The synergistic secret of designer Fanny Haim.
By Monica Haim | Photographs by Carlos Domenech
It goes without saying that there is a fine line between art and design, but for designer Fanny Haim, that line is a bridge. “From a very young age, I always recognized a unique awareness within, a sense of being propelled by a creative voice that seemed to shape practically everything about my perspective and give meaning to my every day,” says Fanny Haim, veteran designer, fine artist and wife/mother extraordinaire. “I have vivid memories of myself as a little girl leafing through my mother’s House & Garden and House Beautiful magazines, and being enthralled by the magic of these amazing spaces, marveing at the possibilities, and intuitively understanding that it required a certain something to conjure these environments.”
This certain something, according to Haim, is the natural synergy that exists between the worlds of fine art and design, a symbiosis that has fueled her creative essence as an individual and transformed it into an applied career as an awardwinning interior designer for over 25 years. Haim maintains that the key to understanding design lies in tapping into a certain sense of visual balance—the delicate and magical balance that emerges when key aesthetic variables (such as color, texture and composition) line up in some divine synchronicity to ultimately express beauty.
These variables, which she first began to learn about as an emerging fine artist, would later become the building blocks of her design process. “When I am confronted with an empty space, the first approach pertains to space. Therefore, it is about composition; about establishing focal points, finding axis, looking for balance, for symmetry if desired, or asymmetry, if it’s more suited. Once the spatial configuration is established, and I have defined what I like to call the ‘spirit of the space,’ then color and texture are some of the tools in a designer’s arsenal that help to establish and consolidate the design direction. If I am working in a monochromatic palette, the juxtaposition of textures provides the visual interest to offset the limited use of color, for example.” With countless awards to her credit and a client roster that stretches across the globe, Haim maintains that the core of her success is due in large part to the fact that she approaches design with the soul of an artist.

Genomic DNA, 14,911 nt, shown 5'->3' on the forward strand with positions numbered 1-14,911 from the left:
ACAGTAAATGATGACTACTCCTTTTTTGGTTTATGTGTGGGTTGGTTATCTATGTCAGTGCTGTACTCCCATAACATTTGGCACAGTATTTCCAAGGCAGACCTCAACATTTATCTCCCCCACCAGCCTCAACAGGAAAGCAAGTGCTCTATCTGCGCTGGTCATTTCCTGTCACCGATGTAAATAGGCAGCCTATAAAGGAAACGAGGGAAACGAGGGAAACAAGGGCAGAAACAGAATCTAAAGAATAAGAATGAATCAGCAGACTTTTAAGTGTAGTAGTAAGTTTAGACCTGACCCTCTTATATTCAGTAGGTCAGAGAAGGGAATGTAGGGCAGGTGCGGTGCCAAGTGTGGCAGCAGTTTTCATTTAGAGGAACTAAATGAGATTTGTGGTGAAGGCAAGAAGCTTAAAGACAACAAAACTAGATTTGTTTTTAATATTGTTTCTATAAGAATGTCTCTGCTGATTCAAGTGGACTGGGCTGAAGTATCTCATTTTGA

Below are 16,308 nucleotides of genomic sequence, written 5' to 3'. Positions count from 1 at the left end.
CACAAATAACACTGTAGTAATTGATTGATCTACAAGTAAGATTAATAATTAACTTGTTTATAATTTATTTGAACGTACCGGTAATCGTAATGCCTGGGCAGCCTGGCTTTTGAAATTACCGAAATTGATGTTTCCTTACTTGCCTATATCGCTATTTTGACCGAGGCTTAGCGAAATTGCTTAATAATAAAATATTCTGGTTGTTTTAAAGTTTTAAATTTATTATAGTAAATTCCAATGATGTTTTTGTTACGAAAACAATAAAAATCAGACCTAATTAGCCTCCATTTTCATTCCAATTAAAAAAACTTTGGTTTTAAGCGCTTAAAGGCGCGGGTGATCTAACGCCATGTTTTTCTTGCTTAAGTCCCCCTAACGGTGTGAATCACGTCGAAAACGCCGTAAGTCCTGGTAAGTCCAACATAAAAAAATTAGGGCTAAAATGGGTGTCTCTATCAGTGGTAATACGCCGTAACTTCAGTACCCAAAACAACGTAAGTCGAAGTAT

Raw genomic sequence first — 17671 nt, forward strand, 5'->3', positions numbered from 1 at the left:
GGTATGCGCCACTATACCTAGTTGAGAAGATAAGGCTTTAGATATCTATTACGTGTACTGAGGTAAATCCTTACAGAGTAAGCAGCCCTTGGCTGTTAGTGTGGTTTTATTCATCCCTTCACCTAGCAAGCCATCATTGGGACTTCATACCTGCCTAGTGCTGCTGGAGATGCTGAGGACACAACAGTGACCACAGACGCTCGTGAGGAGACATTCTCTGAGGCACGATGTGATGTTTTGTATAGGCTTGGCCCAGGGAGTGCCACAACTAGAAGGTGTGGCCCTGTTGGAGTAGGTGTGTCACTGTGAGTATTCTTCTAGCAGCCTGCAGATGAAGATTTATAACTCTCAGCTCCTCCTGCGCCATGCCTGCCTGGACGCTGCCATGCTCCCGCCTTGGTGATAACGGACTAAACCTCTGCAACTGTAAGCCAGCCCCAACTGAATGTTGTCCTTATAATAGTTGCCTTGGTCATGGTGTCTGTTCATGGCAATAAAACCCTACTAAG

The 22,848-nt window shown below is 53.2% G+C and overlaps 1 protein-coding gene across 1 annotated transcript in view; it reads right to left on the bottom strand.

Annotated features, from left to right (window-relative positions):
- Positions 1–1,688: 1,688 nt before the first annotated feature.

Many years before launching her professional trajectory as a designer, Haim grew up in a home where art was part of her daily sustenance. This laid the groundwork for what would ultimately become her critical need to express. Throughout her childhood, she remained immersed in a world of color, defined by a desire to explore the world from the perspective of creativity, which she says felt like a personal calling from the first moment she could hold a crayon. This need to be creative was recognized by her parents, who were instrumental in creating an environment where this artistic atmosphere would thrive. Art lessons were always part of the agenda, and fortuitous relationships with caring and supportive teachers fueled and encouraged Haim’s passion. “There was never a doubt in my mind as to what my future would be. My path was paved by that very defintive identity that I had forged, and I wanted nothing more.”
In her hometown of Bogotá, she attended the Universidad de los Andes, where she was exposed to incredible talent and a wonderful faculty in the Fine Arts department. It was a time of joyful exploration and learning amid constant stimulation; but the pivotal point that defined her growth as an artist was when she joined the workshop of David Manzur, who at the time was an accomplished and well recognized artist with a very select group of students and a unique, highly disciplined teaching method. “He espoused that drawing was the fundamental tool essential for any artist, and he taught it to perfection. He mentored me, teaching me with brilliance and fervor, all the while pushing me to find my own voice.” Manzur exposed his pupils to music, art and history, and in this way showed them the world. “I vividly recall exquisite moments of sublime inspiration, immersed in the details of drawing a huge plaster angel’s head, freezing in the cold Bogota nights, with Gregorian chants as the musical backdrop.” To this day, Haim says that hearing Palestrina takes her back to those days of sipping tinto to keep warm, and feeling all of the magic in her fingertips.
Years later, as a married woman and young mother, Haim decided to take on the challenge of professional interior design, a medium she always yearned to explore. As a little girl, she remembers feeling compelled to rearrange the furniture, always thinking that she could somehow do it better. “I will never forget my delight when I was finally allowed to design my own room as a teenager, and this fascination with the endless possibilities and the magic of metamorphosis has never left me since.” Today, Haim prides herself on a design philosophy that is at once innovative, relevant, timeless and most critically, artful.